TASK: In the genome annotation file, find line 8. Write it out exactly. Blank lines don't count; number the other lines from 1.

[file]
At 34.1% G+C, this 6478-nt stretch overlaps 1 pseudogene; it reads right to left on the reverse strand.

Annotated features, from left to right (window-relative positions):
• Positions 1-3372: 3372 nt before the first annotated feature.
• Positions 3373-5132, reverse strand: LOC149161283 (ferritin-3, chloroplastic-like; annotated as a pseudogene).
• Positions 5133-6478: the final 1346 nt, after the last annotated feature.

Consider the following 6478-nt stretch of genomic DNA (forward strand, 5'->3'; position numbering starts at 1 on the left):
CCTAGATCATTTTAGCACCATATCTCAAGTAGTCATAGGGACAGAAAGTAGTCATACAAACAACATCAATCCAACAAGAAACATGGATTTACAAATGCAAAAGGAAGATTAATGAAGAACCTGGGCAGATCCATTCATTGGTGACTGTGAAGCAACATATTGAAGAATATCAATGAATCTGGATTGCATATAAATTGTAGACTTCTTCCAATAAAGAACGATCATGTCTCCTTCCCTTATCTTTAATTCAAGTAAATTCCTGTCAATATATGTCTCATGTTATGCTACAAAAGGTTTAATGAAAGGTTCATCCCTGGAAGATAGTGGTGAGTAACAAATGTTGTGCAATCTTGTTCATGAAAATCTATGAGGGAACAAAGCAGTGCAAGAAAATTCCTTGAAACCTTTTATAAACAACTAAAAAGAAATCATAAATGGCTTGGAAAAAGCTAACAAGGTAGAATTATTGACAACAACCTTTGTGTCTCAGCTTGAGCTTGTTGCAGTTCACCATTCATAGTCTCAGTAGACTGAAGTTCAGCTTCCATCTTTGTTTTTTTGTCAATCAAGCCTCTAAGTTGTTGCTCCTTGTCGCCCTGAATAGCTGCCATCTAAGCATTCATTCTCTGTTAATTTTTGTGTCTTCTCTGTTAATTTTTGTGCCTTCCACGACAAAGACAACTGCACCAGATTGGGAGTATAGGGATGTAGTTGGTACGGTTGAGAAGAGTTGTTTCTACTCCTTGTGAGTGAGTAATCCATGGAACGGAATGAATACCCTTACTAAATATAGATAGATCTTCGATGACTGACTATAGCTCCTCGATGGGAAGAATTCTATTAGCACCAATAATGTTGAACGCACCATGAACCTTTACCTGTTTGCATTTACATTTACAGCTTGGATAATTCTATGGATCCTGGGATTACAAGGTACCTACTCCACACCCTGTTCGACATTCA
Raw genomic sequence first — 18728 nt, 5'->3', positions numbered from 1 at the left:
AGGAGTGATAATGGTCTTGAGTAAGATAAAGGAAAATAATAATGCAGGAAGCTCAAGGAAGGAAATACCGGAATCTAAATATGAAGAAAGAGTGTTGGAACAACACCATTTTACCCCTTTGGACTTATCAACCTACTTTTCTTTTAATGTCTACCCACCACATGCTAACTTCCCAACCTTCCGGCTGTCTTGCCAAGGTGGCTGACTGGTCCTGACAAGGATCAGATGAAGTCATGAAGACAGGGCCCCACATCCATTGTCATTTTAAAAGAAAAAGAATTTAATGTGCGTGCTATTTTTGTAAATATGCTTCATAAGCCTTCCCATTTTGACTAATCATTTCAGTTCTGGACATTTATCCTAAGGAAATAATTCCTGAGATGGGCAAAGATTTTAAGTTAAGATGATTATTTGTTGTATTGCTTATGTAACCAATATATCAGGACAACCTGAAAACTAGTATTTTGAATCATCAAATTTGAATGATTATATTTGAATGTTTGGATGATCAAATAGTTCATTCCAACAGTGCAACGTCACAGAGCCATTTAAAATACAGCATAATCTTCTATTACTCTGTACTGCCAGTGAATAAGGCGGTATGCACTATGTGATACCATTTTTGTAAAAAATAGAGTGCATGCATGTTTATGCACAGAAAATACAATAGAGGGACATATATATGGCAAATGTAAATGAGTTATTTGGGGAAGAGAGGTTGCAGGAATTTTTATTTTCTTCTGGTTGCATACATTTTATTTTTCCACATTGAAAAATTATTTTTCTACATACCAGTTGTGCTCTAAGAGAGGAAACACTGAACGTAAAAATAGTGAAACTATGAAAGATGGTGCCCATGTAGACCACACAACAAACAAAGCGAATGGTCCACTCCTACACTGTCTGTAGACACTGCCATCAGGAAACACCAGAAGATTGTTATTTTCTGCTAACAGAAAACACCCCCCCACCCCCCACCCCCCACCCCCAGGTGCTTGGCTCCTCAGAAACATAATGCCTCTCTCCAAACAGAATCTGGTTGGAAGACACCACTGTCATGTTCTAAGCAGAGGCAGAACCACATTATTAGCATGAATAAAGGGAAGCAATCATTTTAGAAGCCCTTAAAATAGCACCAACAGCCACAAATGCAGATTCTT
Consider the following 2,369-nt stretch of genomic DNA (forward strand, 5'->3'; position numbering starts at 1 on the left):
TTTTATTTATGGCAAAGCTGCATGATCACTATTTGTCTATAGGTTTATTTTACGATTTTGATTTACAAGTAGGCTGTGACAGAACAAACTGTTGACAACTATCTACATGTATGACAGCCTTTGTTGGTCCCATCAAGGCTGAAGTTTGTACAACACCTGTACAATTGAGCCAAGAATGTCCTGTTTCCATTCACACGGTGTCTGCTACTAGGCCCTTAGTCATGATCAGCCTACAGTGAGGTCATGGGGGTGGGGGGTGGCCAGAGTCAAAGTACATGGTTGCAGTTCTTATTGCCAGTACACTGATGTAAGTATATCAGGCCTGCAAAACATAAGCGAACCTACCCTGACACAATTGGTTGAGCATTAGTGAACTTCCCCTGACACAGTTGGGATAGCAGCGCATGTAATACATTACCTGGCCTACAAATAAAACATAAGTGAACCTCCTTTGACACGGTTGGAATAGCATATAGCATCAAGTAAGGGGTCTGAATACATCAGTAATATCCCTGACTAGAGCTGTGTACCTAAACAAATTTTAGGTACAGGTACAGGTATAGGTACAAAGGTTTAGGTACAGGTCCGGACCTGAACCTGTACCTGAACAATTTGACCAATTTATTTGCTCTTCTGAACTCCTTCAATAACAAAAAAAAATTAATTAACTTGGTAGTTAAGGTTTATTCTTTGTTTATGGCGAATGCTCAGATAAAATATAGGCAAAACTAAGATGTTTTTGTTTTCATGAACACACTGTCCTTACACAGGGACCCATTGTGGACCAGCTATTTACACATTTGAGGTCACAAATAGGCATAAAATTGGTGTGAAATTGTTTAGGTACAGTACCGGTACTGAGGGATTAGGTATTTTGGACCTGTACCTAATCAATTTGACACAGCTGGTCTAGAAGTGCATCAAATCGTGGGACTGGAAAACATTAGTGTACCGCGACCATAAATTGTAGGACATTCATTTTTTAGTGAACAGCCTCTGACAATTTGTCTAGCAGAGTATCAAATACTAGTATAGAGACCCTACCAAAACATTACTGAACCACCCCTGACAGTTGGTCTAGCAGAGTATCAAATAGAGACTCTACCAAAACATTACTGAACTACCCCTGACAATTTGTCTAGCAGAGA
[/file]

Raw genomic sequence first — 18728 nt, 5'->3', positions numbered from 1 at the left: